Amy has a master's degree in secondary education and has taught math at a public charter high school.
Watch this video lesson, and you will understand how Euler's circuit theorem, Euler's path theorem, and Euler's sum of degrees theorem will help you analyze graphs. Also, get some practice with the quiz.
In this video lesson, we will go over three of Euler's theorems relating to graph theory. Why are these important? These are important because they help you to analyze graphs such as this one:
Why are graphs such as these important? If our graph represents a neighborhood where the dots are intersections and the lines are the roads, then graph theory can help us find the best way to get around town. For example, graph theory can help the mailman deliver his mail so that he doesn't have to back-track or pass by the same road twice. Euler's theorems come in handy because they tell the mailman whether an efficient route is even possible just from looking at the graph. How does this work? Let's take a look at Euler's theorems and we'll see.
Euler's Circuit Theorem
The first theorem we will look at is called Euler's circuit theorem. This theorem states the following: 'If a graph's vertices all are even, then the graph has an Euler circuit. Otherwise, it does not have an Euler circuit.' What does this mean for our mailman?
Recall that an Euler circuit is a route where you can pass by each edge or line in the graph exactly once and end up where you began. This helps the mailman figure out whether there is a route that he can take where he ends up where he began and where he goes through each road just once. If such a route doesn't exist in the first place, then there is no point for him to even try to figure one out. Our vertices are of even degree if there is an even number of edges connecting it to other vertices.
If all vertices have an even degree, the graph has an Euler circuit
Looking at our graph, we see that all of our vertices are of an even degree. The bottom vertex has a degree of 2. All the others have a degree of 4. This means that the graph does have an Euler circuit. This tells the mailman that, yes, there does exist a route where he doesn't have to back-track. He can now go about figuring out such a route.
Euler's Path Theorem
This next theorem is very similar. Euler's path theorem states the following: 'If a graph has exactly two vertices of odd degree, then it has an Euler path that starts and ends on the odd-degree vertices. Otherwise, it does not have an Euler path.'
Recall that an Euler path is a path where you pass by each edge or line in the graph exactly once, and you end up in a different spot than where you began. A path is very similar to a circuit, with the only difference being that you end up somewhere else instead of where you began. An Euler path is good for a traveling salesman or someone else who doesn't need to end up where he began. Looking at our graph, we see that we don't have any vertices that are odd. This tells us that this graph does not have an Euler path in it.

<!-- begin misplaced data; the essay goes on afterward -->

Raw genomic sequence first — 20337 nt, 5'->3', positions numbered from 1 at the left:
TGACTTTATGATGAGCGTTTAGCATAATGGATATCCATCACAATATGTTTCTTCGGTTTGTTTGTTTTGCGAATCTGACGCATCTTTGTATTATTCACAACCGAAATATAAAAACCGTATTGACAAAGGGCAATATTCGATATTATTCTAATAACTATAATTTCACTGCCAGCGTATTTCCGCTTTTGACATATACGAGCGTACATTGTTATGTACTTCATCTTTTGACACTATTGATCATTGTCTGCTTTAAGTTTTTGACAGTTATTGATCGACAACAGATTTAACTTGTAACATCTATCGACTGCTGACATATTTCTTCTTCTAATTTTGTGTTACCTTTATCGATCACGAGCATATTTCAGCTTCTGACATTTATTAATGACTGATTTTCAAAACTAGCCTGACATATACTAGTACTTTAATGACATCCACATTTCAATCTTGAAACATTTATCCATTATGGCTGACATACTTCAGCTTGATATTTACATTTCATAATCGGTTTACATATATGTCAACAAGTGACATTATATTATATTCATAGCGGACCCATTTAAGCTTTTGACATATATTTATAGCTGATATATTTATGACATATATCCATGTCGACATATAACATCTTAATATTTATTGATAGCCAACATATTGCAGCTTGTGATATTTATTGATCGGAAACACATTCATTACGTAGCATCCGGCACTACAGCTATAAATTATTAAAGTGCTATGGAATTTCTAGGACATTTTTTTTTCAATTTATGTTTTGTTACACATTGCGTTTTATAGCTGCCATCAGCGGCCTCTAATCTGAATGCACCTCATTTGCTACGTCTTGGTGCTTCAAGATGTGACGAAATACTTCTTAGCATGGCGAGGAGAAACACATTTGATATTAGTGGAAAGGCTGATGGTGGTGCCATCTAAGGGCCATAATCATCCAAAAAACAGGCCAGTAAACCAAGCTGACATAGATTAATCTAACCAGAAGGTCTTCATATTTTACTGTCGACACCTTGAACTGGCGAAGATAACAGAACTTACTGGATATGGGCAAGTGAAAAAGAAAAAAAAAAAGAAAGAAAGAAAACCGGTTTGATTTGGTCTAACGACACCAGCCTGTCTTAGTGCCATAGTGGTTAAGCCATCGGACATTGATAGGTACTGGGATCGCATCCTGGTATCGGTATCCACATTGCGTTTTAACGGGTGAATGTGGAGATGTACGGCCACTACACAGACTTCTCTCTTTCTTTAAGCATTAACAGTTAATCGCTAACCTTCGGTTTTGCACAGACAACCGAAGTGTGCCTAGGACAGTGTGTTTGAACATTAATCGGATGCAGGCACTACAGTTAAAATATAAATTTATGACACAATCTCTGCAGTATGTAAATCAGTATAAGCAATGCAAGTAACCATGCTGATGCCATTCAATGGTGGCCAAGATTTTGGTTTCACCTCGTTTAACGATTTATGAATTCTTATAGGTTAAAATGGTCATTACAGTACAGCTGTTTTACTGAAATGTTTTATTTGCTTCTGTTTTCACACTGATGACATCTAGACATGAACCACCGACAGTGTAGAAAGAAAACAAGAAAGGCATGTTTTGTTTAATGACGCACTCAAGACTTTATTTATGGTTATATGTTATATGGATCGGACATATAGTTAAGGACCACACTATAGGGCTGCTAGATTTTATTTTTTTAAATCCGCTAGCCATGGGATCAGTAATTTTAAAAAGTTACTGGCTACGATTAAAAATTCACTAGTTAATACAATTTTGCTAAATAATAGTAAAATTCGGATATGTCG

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This next theorem is a general one that works for all graphs. Euler's sum of degrees theorem tells us that 'the sum of the degrees of the vertices in any graph is equal to twice the number of edges.' This means that if we have 3 edges, then we will get 6 after adding up the degrees of each vertex. Let's look at our graph and see if this theorem is true. We expect the total number of degrees from our vertices to add up to twice the number of edges in our graph. Let's see how.
First, let's count the edges. We have 11 edges. This means that we should expect the total number of degrees to add up to 22. Let's see if it does. The bottom vertex has a degree of 2. The rest have a degree of 4. So, we have 2 + 4 + 4 + 4 + 4 + 4 = 22. Hey, look at that; we got 22! Just like the theorem says! It works. Why is this theorem useful? This theorem lets you know whether or not the graph you are looking at is legit.
Let's review what we've learned. We learned that Euler's circuit theorem states this: 'If a graph's vertices are all even, then the graph has an Euler circuit. Otherwise, it does not have an Euler circuit.' Euler's path theorem states this: 'If a graph has exactly two vertices of odd degree, then it has an Euler path that starts and ends on the odd-degree vertices. Otherwise, it does not have an Euler path.' Euler's sum of degrees theorem tells us that 'the sum of the degrees of the vertices in any graph is equal to twice the number of edges.'
These theorems are useful in analyzing graphs in graph theory. Euler's circuit and path theorems tell us whether it is worth looking for an efficient route that takes us past all of the edges in a graph. This is helpful for mailmen and others who need to find a most efficient route.
Once you are finished with this lesson you should be able to:
State three of Euler's theorems
Determine if a graph has an Euler's circuit
Define a Euler's path
Recall why Euler's theorems could be useful in real life
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